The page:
At a certain developmental stage, young children are appropriately concerned only about themselves and what they want. At that stage, that behavior is appropriate and we would be wrong (and ineffective) if we tried to hurry them out of that stage. We would interfere with their normal, healthy development, and they would suffer consequences at they moved into adulthood.
When we are adults, living in society, and presumably capable of understanding the world in a much broader way than a three year old does, we come to realize that some of the things we might want to do that we cannot do out of concern for the greater good. For example, we might want to drive through a school zone at seventy-five miles per hour, but children might be hurt. We pass laws to make such things illegal, and no reasonable person objects to those laws.
You might think that same logic would apply to questions of gun control given that high number of gun incidents in school zones. You might expect that reasonable people, seeing the danger inherent in the regularity with which shootings and near-shootings* occur at schools in America, would be willing to change our laws to restrict access to firearms even if such changes impacted their perceived right to own as large an arsenal as they might like. You would be wrong, however.
America is well past the point where there is any reasonable argument in favor of the status quo in gun control. What we have isn’t working. Any politician who argues against stricter gun laws is likely in the back pocket of the NRA and is corrupt and needs to be removed from office. Even the most rudimentary understanding of any of the world’s great religious and spiritual traditions tells us that nothing is more important than the health and safety of a child.
The truth is that when we encounter someone who believes that their need to own a gun is more important that a child’s need to life, we have encountered a moral midget who needs to be ignored. If we are to live in a civilized society, we have to do everything we can to ensure the safety of our children. If you feel you need to hunt, I’d suggest you buy a bow and arrow.
Life hands us all a variety of wounds. These wounds are of different sizes and depths, different intensities and duration, even of different quantity and quality. Our task is not to avoid them, but work through them; not to pass them on to others or try to ignore them, but to understand and heal them.
These important parts of life aren’t always fun. Quite often they cause pain and struggle. This important work is, in part, what our spirituality should equip us to undertake. Doing this work constitutes enlightenment, salvation, awakening – whatever your word for the goal of life may be. We do this work best in community, which is why friends, colleagues, and groups to which we belong are so important.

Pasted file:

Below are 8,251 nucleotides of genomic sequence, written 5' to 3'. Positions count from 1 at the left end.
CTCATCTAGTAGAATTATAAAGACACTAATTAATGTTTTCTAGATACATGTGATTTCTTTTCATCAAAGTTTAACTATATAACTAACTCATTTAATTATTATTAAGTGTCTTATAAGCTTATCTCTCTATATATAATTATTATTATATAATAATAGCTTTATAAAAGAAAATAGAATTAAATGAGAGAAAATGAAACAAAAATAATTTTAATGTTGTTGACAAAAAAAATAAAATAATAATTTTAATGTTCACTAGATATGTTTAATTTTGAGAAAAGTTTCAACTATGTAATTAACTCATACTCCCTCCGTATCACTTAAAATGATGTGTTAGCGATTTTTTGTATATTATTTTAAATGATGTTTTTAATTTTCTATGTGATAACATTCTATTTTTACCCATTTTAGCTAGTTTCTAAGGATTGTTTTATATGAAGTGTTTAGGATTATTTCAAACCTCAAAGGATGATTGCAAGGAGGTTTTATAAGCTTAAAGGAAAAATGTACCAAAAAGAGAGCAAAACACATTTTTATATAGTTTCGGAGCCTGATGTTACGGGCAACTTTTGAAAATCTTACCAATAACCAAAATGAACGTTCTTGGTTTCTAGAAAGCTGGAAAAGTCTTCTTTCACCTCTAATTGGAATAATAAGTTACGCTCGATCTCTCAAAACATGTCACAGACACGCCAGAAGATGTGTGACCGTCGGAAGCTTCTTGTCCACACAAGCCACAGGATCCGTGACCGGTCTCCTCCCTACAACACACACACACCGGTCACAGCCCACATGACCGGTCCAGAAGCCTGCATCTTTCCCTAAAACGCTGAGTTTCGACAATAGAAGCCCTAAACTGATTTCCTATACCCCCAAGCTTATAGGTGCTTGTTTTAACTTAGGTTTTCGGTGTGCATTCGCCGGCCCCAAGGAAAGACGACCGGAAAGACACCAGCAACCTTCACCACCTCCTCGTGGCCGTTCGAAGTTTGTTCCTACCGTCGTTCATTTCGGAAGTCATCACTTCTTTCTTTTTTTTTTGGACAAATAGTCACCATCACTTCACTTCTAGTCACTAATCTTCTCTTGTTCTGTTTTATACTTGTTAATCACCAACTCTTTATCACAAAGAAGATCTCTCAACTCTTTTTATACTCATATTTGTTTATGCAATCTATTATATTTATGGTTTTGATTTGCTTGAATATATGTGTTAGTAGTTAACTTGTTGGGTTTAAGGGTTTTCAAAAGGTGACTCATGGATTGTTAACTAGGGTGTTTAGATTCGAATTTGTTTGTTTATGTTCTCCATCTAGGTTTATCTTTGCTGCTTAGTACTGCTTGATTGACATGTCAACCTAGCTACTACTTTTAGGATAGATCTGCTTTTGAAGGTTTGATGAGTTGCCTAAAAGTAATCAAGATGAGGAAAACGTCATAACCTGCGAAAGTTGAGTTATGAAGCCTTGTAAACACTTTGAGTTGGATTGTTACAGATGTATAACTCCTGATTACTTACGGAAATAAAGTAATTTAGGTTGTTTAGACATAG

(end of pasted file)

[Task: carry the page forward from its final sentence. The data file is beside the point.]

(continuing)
There are things that are clearly out of the ordinary, beyond the pale, tragedies of great scale and scope that can set is back financially to a profound extent. I have no problem with people turning to social media for support both emotional and financial in such situations. If your home is destroyed and you lack the resources to rebuild, by all means ask for help! At any time if you need to vent about something, I believe social media can be a great platform on which to do so. If you vent constantly I may unfollow you for my own sanity, but I will still support your right to vent.
The other day I saw an actress with a net worth of two million dollars begging for money on Social media because her child had been the victim of a crime. The reason she needed the money? To catch the criminal. Apparently she feels that law enforcement can’t do the job and she can’t liquidate enough of her assets to hire a private investigator? Are we serious?
Then there are the average people who seem to think the world should contribute for their normal, daily expenses. I struggle to understand why anyone would ask for help paying for their Kleenex when they contract a cold, or for cremation expenses for a beloved pet, or to pay for home remodeling, or any of a number of other routine expenses that are simply a part of daily life. Are we really that entitled?
Life brings with it a fair amount of adversity. Working through that adversity is how we grow and mature. At times it may feel as if you are the only one who has ever struggled with a certain kind of adversity, but I can assure you that you are not alone. Trying to make a quick profit off of daily life isn’t only unattractive, it stunts your growth.
Asking for emotional support or that a neighbor bring a casserole on a difficult day builds community. You won’t find that kind of community in the Internet. You can find it outside your front door, but you would do well to say hello to your neighbors today rather than wait for the crisis to arrive. Can we think of other, more healthy ways to seek support in our lives?